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Do Beans Count As a Vegetable Serving?

by
author image Beth Greenwood
Beth Greenwood is an RN and has been a writer since 2010. She specializes in medical and health topics, as well as career articles about health care professions. Greenwood holds an Associate of Science in nursing from Shasta College.
Do Beans Count As a Vegetable Serving?
An assortment of beans in a colander. Photo Credit Cretex/iStock/Getty Images

Biologically speaking, beans are legumes, meaning they are the seed or fruit of a pod. But beyond the bean's official status, humans tend to use them in one of two ways -- as a vegetable or as a protein. How you classify them in your diet is primarily a matter of where you get your protein.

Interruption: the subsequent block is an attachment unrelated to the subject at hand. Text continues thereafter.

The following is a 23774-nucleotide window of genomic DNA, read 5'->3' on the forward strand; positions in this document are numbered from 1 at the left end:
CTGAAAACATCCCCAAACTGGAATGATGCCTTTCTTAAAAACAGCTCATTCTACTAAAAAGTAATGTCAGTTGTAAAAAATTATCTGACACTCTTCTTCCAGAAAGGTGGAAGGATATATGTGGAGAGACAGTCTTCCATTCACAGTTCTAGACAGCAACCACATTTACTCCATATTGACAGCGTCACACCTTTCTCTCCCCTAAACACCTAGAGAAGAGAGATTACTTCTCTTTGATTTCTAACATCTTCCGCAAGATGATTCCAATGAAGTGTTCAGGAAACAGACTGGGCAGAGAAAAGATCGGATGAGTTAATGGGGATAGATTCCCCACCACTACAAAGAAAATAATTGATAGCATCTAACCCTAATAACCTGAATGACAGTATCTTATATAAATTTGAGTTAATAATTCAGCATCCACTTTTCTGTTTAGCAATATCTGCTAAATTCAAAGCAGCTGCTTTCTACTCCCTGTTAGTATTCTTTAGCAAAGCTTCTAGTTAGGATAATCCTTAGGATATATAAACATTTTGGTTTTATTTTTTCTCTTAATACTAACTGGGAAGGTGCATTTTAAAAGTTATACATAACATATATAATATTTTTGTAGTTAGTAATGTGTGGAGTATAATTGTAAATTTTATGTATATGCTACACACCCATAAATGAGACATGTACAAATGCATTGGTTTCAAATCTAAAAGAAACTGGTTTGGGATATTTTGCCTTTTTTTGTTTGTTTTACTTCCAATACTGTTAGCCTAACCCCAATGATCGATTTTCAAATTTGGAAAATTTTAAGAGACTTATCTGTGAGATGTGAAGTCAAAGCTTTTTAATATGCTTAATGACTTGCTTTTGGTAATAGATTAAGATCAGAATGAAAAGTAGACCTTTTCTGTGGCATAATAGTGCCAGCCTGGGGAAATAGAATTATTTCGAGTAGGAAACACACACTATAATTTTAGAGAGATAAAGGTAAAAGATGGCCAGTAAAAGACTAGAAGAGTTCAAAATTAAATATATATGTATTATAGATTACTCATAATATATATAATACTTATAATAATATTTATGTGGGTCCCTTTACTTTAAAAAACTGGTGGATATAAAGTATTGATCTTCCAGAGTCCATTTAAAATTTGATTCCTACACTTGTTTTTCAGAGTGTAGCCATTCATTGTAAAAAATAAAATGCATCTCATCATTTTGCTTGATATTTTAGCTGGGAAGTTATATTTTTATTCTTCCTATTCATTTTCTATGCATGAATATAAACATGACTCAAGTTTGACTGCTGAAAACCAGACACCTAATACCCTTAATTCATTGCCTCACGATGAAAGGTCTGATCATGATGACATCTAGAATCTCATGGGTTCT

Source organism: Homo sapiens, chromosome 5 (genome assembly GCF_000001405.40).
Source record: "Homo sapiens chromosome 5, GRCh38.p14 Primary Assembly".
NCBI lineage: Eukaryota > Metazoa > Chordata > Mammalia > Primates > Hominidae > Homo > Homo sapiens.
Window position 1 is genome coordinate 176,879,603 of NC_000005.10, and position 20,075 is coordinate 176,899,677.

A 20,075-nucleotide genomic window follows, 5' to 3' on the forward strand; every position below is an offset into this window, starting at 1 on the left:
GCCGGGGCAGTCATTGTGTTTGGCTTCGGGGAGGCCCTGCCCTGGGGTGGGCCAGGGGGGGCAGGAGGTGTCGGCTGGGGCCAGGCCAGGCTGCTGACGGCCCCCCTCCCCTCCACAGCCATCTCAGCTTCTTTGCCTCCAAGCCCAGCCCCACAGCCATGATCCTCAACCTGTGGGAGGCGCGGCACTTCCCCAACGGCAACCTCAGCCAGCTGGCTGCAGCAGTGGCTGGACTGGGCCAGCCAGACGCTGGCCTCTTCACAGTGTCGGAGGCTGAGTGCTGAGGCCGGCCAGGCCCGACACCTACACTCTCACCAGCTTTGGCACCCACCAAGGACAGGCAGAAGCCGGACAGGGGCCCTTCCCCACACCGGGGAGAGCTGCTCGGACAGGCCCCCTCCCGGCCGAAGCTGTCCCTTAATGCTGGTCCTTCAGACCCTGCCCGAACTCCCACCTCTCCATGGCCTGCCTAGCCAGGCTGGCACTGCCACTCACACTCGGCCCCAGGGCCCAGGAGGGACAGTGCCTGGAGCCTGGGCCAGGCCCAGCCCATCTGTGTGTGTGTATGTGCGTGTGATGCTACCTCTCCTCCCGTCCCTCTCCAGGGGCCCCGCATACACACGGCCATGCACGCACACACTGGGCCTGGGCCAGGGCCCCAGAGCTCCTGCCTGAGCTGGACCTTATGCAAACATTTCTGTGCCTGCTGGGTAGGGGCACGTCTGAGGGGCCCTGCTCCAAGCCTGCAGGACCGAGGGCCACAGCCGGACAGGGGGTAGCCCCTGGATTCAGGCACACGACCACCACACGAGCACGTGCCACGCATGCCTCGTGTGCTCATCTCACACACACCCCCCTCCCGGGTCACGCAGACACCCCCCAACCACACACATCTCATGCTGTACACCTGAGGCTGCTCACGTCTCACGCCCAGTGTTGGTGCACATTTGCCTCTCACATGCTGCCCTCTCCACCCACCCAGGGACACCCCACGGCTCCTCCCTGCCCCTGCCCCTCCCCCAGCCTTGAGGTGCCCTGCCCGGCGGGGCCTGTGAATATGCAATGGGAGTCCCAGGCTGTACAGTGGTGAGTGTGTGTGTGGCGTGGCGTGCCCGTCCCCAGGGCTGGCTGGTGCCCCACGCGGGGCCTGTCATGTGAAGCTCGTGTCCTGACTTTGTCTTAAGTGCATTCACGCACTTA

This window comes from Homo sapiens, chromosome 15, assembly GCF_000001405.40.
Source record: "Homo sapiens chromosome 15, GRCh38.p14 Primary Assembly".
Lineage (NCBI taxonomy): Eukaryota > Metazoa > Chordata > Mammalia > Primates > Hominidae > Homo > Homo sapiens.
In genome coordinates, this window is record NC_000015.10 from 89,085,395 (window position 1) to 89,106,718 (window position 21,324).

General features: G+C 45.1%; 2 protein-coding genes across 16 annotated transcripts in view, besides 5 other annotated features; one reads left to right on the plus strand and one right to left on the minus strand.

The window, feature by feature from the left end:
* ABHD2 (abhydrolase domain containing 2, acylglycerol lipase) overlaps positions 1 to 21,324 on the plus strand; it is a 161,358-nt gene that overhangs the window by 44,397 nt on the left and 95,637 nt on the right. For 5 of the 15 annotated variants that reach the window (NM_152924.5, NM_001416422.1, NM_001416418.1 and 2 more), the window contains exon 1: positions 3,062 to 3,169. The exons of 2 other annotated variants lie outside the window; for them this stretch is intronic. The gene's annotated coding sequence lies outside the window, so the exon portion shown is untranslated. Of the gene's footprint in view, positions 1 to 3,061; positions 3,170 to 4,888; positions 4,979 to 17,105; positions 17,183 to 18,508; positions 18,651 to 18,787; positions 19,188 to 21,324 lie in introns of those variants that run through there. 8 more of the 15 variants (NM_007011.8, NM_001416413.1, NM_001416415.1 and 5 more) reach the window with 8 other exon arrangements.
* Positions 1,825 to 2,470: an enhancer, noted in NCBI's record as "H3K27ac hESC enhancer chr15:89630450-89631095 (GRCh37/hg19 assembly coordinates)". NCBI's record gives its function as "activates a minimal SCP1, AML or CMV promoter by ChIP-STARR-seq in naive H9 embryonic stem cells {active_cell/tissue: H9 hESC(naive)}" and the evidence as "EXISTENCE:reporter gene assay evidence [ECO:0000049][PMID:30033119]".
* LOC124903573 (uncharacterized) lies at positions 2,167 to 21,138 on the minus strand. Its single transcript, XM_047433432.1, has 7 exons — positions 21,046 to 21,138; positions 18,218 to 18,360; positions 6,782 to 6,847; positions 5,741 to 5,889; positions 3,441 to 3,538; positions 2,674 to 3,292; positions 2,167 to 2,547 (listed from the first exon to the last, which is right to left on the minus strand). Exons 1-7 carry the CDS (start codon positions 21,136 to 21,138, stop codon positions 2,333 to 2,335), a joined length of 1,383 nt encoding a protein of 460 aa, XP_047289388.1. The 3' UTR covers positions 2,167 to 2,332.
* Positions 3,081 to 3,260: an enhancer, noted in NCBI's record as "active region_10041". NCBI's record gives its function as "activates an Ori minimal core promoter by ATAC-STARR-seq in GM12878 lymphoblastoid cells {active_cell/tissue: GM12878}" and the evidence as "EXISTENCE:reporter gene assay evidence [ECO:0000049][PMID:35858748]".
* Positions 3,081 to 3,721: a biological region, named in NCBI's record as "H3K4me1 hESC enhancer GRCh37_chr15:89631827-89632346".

Vegetable and Protein

Dried beans are a particularly rich source of fiber, and 1/2 cup of cooked dry beans offers 8 grams of protein, according to the Agricultural Research Service at the U.S. Department of Agriculture. The Academy of Nutrition and Dietetics notes that you can count beans as either vegetables or proteins. If you eat meat, fish and poultry, then beans can be treated as a vegetable, with 1/2 cup of cooked beans equaling one serving. If you are vegetarian or vegan, however, beans are an important source of protein that should be counted in the same group as quinoa, soy or, if you are a pescatarian, fish. For protein calculations, 1/4 cup of beans is the equivalent of 1 ounce of another protein food.

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